There are brilliant people on both ends of the ideological spectrum, and there are not-so-smart people at both ends as well. Most of us are somewhere in the middle, of course (for intelligence, not necessarily politics). Stereotypes suggest that the proportion of the less-intelligent people is more sizeable on the ideological right, and for all I know that may be true, but in any case it is irrelevant.
The unintelligent who engage in the debate from either direction will defend silly, caricaturish conclusions, by means of silly, ineffective argumentation. We all take delight in pointing out examples of this from the other side. If you think it doesn’t happen on your own side … then I guess there’s probably a decent chance that you are that person on your side!
I think it is worthwhile to think about the wisest people on both sides. I don’t know who they are. I would have to be one of them in order to make a reliable identification of them; otherwise, you’re just getting on ignorant person’s opinion about the brilliance of someone else, which is likely not to be worth much.
Even though I can’t name the wisest on either side, I think I can say some things about them that are going to be true.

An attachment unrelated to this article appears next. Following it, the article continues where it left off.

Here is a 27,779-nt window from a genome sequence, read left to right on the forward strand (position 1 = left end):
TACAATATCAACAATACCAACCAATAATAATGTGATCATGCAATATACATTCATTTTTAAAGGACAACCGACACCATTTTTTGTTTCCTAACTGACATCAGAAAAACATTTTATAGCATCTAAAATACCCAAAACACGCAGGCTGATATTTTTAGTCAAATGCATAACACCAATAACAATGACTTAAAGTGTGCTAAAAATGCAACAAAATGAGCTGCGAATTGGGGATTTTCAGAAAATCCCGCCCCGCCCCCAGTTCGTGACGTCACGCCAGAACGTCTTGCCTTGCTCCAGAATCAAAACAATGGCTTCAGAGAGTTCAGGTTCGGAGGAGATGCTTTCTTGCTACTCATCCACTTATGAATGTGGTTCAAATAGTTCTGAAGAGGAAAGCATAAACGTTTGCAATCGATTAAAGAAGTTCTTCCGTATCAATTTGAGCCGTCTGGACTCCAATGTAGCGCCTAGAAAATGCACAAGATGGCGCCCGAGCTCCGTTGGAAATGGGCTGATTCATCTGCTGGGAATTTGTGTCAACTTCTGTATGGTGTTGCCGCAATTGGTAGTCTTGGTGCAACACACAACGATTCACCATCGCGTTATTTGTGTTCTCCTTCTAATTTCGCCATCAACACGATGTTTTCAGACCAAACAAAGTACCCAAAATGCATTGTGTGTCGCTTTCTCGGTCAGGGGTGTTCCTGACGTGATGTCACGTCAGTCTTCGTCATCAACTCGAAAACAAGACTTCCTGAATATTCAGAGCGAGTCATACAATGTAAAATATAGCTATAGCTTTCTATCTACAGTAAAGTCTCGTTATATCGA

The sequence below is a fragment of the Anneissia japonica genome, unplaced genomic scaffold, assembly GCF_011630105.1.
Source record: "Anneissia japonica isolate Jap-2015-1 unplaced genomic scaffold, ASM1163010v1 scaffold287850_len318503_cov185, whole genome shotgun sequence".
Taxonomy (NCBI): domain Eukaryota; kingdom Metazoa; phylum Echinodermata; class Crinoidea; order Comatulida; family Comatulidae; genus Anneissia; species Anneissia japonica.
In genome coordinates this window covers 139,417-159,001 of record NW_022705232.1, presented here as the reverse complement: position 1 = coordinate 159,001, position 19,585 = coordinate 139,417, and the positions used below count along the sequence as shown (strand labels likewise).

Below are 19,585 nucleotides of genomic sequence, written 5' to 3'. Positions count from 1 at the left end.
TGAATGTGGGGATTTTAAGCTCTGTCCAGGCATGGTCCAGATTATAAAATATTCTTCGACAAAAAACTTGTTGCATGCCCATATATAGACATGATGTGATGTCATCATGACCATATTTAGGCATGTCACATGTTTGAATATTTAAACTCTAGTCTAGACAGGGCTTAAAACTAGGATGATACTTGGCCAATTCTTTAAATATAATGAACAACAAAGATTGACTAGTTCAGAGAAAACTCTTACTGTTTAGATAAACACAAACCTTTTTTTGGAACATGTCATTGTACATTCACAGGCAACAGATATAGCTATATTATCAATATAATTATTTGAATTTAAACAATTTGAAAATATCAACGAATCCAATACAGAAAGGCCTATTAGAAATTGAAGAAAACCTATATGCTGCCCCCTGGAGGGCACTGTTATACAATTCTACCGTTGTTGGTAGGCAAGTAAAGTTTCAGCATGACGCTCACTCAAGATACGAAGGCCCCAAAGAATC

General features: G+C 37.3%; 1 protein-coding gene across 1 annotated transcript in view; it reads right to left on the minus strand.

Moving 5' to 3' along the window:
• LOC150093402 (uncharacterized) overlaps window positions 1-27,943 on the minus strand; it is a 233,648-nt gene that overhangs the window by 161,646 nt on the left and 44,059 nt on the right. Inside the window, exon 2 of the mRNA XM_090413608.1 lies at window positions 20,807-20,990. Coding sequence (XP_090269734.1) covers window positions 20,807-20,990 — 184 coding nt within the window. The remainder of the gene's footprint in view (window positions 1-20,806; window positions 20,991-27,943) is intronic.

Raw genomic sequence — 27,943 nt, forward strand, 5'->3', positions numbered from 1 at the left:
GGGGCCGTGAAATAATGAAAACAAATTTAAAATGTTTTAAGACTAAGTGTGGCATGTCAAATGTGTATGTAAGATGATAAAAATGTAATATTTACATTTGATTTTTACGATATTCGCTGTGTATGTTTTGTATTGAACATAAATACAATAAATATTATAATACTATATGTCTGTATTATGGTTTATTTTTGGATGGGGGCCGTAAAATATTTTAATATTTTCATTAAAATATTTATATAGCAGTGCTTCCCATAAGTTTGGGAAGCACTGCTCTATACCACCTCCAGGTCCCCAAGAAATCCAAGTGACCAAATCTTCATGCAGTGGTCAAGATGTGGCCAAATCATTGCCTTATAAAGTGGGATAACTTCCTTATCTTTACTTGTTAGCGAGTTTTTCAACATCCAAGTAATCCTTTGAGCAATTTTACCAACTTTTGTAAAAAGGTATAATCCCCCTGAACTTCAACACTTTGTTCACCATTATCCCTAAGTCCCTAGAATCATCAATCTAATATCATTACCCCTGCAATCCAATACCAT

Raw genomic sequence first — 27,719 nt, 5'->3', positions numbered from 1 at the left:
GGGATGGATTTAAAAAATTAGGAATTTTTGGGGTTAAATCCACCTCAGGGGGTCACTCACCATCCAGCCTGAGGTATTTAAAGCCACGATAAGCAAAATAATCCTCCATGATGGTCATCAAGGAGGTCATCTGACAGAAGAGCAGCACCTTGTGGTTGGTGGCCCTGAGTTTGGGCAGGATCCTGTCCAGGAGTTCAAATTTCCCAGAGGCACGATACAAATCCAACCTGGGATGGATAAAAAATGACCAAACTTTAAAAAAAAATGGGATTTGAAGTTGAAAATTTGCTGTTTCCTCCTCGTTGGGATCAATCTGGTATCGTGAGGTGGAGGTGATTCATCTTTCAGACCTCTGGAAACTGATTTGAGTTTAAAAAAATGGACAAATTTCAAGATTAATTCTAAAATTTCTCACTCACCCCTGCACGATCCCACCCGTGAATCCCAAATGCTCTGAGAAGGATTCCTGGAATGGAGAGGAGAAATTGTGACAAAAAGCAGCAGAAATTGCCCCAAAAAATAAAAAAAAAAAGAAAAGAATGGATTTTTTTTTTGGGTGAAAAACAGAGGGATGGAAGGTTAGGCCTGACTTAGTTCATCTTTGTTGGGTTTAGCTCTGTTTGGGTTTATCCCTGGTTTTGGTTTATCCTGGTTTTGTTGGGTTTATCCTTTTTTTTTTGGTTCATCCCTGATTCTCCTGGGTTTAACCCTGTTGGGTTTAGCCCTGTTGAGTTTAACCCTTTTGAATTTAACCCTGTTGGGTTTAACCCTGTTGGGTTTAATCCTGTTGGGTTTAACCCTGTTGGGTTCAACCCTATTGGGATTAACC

For instance, their conclusions will be nuanced. They won’t be sloganeers, at least not when they are having an intelligent discussion. “More freedom.” “Tax the rich.” “More guns.” “Free university education.” “Smaller government.” They might support some or all of these goals, but not in straightforward, simplistic ways.
These wise people will base their political views on evidence, but their views will of necessity also grow out of a broad educational foundation, and out of their personal intellectual ability and good character. They will have studied economics, political science, sociology, comparative politics, war, history, yes certainly. They will also have studied moral philosophy and political philosophy, poetry and literature, will have ruminated long on these subjects, and will even have tried with all their might to become the sort of people that they believe (on reflection) that people ought to be. They will be people of exceptional intellect, and uncommon virtue.
Most of us will never become such people, even after a lifetime of study and sincere effort. If we are capable of it, however, we should seek to get as close as possible, and to use what we will have learned for the benefit of ourselves, our families, our neighbours, our political community, and of as many people as our influence extends to.
In the end, we must fail. But we will be better for having tried, and we will be glad for having made the effort.